This review, originally published in Critics at Large is reproduced on this site because the On Tyranny offers helpful thoughts on how citizens can avoid crossing the line into darkness and becoming complicious with a president that has no clue that there is a line.
|Historian Timothy Snyder speaking in 2016.|
"Americans today are no wiser than the Europeans who saw democracy yield to fascism, Nazism, or communism in the twentieth century. Our one advantage is that we might learn from their experience. Now is a good time to do so."
“To abandon facts is to abandon freedom. If nothing is true, then no one can criticize power, because there is no basis upon which to do so. If nothing is true, then all is spectacle.”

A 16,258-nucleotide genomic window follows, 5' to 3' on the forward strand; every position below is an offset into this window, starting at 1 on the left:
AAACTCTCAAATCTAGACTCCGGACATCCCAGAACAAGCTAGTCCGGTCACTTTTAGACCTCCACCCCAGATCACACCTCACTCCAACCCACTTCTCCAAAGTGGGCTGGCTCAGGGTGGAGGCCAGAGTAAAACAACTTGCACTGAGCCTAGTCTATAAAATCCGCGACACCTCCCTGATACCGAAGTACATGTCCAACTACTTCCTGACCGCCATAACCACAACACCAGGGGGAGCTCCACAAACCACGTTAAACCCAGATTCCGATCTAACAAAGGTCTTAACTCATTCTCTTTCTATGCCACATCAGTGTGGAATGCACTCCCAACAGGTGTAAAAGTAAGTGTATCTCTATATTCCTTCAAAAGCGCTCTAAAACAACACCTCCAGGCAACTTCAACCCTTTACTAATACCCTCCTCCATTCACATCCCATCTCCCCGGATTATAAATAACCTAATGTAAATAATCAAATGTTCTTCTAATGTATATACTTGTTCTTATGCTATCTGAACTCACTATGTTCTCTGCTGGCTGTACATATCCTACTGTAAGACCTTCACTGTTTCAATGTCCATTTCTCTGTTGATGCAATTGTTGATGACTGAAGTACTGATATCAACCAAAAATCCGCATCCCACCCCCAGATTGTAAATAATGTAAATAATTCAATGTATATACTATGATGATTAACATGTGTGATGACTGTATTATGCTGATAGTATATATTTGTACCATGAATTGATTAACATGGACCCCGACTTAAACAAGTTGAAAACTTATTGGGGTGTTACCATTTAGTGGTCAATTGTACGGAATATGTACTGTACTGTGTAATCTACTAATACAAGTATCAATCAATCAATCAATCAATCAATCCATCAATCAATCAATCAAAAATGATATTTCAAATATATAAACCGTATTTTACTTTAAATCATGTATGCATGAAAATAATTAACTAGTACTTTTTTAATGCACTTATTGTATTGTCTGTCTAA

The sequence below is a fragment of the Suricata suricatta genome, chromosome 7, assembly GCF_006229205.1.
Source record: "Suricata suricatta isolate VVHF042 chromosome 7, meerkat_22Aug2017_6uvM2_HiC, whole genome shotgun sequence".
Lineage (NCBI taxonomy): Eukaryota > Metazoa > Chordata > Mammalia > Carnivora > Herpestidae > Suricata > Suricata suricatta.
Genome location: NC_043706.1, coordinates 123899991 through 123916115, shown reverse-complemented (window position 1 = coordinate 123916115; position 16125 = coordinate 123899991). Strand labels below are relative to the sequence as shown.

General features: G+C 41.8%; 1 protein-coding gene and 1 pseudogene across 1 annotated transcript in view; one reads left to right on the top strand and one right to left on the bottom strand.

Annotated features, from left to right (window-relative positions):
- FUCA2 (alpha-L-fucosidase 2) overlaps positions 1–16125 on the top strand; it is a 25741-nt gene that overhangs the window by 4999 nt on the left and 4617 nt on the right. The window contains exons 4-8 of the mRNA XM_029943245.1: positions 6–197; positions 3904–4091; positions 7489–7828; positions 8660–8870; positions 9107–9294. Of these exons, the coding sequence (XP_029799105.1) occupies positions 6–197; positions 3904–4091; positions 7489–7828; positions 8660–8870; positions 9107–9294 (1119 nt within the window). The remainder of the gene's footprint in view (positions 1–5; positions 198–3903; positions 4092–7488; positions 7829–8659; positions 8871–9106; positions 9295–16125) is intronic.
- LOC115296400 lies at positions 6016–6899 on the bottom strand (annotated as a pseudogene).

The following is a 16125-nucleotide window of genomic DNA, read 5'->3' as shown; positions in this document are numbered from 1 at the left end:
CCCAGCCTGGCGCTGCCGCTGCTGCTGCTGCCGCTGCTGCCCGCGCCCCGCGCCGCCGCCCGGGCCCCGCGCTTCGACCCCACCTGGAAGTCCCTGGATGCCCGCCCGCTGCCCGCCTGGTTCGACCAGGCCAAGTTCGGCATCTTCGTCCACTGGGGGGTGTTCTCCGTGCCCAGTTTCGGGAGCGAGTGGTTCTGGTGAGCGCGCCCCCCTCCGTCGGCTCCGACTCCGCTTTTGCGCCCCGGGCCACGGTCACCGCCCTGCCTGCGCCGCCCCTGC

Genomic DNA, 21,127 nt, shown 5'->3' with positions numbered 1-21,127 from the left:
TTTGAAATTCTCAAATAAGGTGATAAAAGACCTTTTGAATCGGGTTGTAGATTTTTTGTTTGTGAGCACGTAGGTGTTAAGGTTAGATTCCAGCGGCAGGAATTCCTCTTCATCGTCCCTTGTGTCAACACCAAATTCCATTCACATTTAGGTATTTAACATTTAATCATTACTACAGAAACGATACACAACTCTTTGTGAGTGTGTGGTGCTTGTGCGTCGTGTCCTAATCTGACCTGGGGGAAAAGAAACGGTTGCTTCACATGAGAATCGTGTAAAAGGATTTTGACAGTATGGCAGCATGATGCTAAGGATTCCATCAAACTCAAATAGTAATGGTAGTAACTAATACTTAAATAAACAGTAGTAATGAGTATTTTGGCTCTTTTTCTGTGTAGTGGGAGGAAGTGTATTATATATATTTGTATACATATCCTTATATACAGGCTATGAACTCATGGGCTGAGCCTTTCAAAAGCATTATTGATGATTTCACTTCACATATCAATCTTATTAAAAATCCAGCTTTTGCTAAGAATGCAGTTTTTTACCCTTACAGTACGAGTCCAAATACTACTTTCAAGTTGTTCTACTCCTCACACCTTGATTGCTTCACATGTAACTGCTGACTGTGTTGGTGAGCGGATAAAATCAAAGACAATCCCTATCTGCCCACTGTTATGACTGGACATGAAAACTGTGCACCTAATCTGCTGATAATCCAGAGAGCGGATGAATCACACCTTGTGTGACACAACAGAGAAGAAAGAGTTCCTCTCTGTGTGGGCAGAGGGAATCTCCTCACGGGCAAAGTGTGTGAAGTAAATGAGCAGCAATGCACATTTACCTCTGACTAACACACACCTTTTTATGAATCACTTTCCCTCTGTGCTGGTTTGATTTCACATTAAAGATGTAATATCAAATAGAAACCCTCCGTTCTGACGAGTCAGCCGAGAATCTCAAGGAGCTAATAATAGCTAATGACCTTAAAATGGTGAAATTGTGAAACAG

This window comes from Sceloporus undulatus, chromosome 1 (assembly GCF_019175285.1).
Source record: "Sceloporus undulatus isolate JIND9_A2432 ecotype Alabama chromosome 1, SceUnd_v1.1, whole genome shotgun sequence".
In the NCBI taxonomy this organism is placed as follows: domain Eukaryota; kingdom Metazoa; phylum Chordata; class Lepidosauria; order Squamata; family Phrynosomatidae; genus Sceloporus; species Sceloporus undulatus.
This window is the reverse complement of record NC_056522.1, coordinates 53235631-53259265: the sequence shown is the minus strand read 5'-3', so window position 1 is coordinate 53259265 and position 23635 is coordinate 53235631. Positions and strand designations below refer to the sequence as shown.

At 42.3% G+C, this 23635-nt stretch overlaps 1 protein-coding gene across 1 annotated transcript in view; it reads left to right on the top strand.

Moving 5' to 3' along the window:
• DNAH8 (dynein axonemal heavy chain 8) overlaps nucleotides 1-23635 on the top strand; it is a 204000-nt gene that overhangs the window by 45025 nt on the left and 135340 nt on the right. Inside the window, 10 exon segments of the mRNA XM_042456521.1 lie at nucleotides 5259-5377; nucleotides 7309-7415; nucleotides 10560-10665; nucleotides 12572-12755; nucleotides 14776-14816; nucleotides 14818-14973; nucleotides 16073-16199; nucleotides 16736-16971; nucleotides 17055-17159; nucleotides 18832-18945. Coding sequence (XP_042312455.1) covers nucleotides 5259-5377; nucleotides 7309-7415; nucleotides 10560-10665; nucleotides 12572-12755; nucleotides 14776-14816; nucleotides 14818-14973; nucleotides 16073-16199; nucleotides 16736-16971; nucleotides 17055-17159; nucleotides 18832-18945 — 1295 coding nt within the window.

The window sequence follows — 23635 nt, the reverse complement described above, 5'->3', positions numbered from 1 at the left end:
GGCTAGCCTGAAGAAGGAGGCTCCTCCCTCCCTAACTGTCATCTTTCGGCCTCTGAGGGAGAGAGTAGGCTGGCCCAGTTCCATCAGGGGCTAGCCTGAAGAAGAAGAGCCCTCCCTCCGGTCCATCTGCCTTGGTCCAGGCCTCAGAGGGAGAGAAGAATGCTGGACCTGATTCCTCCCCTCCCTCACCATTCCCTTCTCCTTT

“Post-truth is pre-fascism.”
– Timothy Snyder, On Tyranny.
Recently, I was fortunate to hear in Toronto a stimulating talk by distinguished Yale historian, Timothy Snyder, author of acclaimed monographs Bloodlands: Europe between Hitler and Stalin, Black Earth: The Holocaust as History and Warning and his latest, On Tyranny: Twenty Lessons from the Twentieth Century (Tim Duggan Books, 2017). His talk was followed by a Q&A with CBC correspondent, Susan Ormiston. It turned out that his presentation was more an expansion of the epilogue in On Tyranny that explores two paradigms leading to worldviews that founder on an insufficient knowledge of history, while the interview with Ormiston directly related to the lessons Snyder posits in that slim (a mere 126 pages) but substantive volume.